HOW TO SURVIVE HIPAA’s NEW OMNIBUS RULEHIPAA Omnibus Change Ahead
The HIPAA Omnibus Rule compliance deadline is coming up soon! The new rule will affect medical practices and their business associates.
How can you survive this new rule and its sweeping changes?
First, know the facts. Read the information below, which covers the basics of the new rule. Second, learn how the new rule will affect your medical practice by attending one of our upcoming FREE webinars. Click here or scroll down to register.
HIPAA Omnibus Rule – The Basics
Enforcement of the HIPAA Omnibus rule begins September 23, 2013. Most of the HITECH Act pertaining to HIPAA will be officially enforced by the Office of Civil Rights.
The changes also strengthen the Health Information Technology for Economic and Clinical Health (HITECH) Breach Notification requirements by clarifying when breaches of unsecured health information must be reported to HHS by a covered entity.
Some of the largest breaches reported to HHS have involved business associates. Penalties are increased for noncompliance based on the level of negligence with a maximum penalty of $1.5 million per violation.
What is a covered entity?
A Health Care Provider
Includes: doctors, clinics, psychologists, dentists, chiropractors, nursing homes, pharmacies
A Health Plan
Includes: health insurance companies, HMOs, company health plans, government programs that pay for health care, such as Medicare, Medicaid, and the military and veterans health care programs).
A Health Care Clearing House
This includes entities that process nonstandard health information they receive from another entity (i.e., standard electronic format or data content), or vice versa.
What is a business associate?
Business associates deal directly with practices, creating, storing, manipulating, or transmitting protected health information. They are now under the HIPAA regulations themselves, which means they are subject to inspections and fines.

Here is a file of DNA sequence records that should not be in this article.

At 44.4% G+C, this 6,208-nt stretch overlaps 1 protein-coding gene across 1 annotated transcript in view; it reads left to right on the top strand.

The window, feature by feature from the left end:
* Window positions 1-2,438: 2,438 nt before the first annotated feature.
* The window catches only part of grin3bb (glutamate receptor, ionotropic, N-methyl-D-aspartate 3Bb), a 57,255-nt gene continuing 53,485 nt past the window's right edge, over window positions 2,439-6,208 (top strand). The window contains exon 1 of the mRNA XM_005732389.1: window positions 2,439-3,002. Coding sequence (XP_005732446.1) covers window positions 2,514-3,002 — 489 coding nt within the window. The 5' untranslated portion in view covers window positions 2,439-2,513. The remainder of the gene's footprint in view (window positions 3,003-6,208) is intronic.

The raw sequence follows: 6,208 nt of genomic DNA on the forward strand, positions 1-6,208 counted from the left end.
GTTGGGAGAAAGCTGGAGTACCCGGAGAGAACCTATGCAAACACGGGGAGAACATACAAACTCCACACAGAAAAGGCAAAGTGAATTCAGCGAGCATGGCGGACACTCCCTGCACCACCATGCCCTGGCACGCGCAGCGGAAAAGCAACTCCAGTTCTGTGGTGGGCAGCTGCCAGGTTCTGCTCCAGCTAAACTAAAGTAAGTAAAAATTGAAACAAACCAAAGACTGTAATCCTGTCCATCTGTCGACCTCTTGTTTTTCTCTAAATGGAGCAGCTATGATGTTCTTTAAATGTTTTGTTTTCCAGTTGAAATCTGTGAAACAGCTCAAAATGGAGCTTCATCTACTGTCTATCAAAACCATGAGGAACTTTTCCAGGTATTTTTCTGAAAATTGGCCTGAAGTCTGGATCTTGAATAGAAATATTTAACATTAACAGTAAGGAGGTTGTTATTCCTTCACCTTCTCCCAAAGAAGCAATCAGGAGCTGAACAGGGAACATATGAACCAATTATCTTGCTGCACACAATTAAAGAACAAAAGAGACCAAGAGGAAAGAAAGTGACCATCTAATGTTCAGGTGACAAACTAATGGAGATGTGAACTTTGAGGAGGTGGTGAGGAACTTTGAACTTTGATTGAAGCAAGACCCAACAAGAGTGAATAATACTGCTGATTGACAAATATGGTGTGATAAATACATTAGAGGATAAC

Subcontractors in this context work with the business associates who work with covered entities (practices), but they are not directly under the HIPAA regulations and are not at this time subject to HIPAA inspections and fines.
What must a covered entity do as of September 23, 2013?
Allow patients to request a restriction of information to their insurance company if they pay for a service or item with no involvement by insurance. While the patient may use a medical savings account to pay for the service, they may not restrict the information to one insurance company but submit a claim to another company for the same service or item.
Follow very strict guidelines to notify patients if there is a breach of protected health information and, if more than 5 patients were affected, notify the Secretary of Health and Human Services as well.
Include both of the above new requirements in a new Notice of Privacy Practices, which must be displayed in the practice, posted on the practice’s website, offered to all new patients, and made available to anyone who may request it, including established patients who have already signed an acknowledgement form.
If you have questions about this topic or any other issues around the business of medicine, contact us via email or call us at 800-635-4040.